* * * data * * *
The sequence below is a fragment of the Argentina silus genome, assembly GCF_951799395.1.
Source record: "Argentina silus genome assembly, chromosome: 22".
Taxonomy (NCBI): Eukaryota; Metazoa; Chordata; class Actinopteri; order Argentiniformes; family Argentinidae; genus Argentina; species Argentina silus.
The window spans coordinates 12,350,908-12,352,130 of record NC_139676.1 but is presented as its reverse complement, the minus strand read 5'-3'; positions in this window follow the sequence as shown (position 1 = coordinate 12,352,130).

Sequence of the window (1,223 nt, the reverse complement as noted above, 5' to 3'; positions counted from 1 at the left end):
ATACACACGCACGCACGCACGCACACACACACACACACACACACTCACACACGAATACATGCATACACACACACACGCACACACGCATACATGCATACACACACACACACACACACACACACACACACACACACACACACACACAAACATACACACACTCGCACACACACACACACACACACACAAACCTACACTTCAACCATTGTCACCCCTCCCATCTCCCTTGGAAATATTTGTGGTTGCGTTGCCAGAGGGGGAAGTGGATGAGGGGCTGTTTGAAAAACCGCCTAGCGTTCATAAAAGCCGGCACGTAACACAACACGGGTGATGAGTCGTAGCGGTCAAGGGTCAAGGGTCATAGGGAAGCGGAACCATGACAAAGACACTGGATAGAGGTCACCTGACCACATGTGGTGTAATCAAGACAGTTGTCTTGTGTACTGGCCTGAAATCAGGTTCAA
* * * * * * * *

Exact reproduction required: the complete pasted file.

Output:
The sequence below is a fragment of the Argentina silus genome, assembly GCF_951799395.1.
Source record: "Argentina silus genome assembly, chromosome: 22".
Taxonomy (NCBI): Eukaryota; Metazoa; Chordata; class Actinopteri; order Argentiniformes; family Argentinidae; genus Argentina; species Argentina silus.
The window spans coordinates 12,350,908-12,352,130 of record NC_139676.1 but is presented as its reverse complement, the minus strand read 5'-3'; positions in this window follow the sequence as shown (position 1 = coordinate 12,352,130).

Sequence of the window (1,223 nt, the reverse complement as noted above, 5' to 3'; positions counted from 1 at the left end):
ATACACACGCACGCACGCACGCACACACACACACACACACACACTCACACACGAATACATGCATACACACACACACGCACACACGCATACATGCATACACACACACACACACACACACACACACACACACACACACACACACACAAACATACACACACTCGCACACACACACACACACACACACAAACCTACACTTCAACCATTGTCACCCCTCCCATCTCCCTTGGAAATATTTGTGGTTGCGTTGCCAGAGGGGGAAGTGGATGAGGGGCTGTTTGAAAAACCGCCTAGCGTTCATAAAAGCCGGCACGTAACACAACACGGGTGATGAGTCGTAGCGGTCAAGGGTCAAGGGTCATAGGGAAGCGGAACCATGACAAAGACACTGGATAGAGGTCACCTGACCACATGTGGTGTAATCAAGACAGTTGTCTTGTGTACTGGCCTGAAATCAGGTTCAA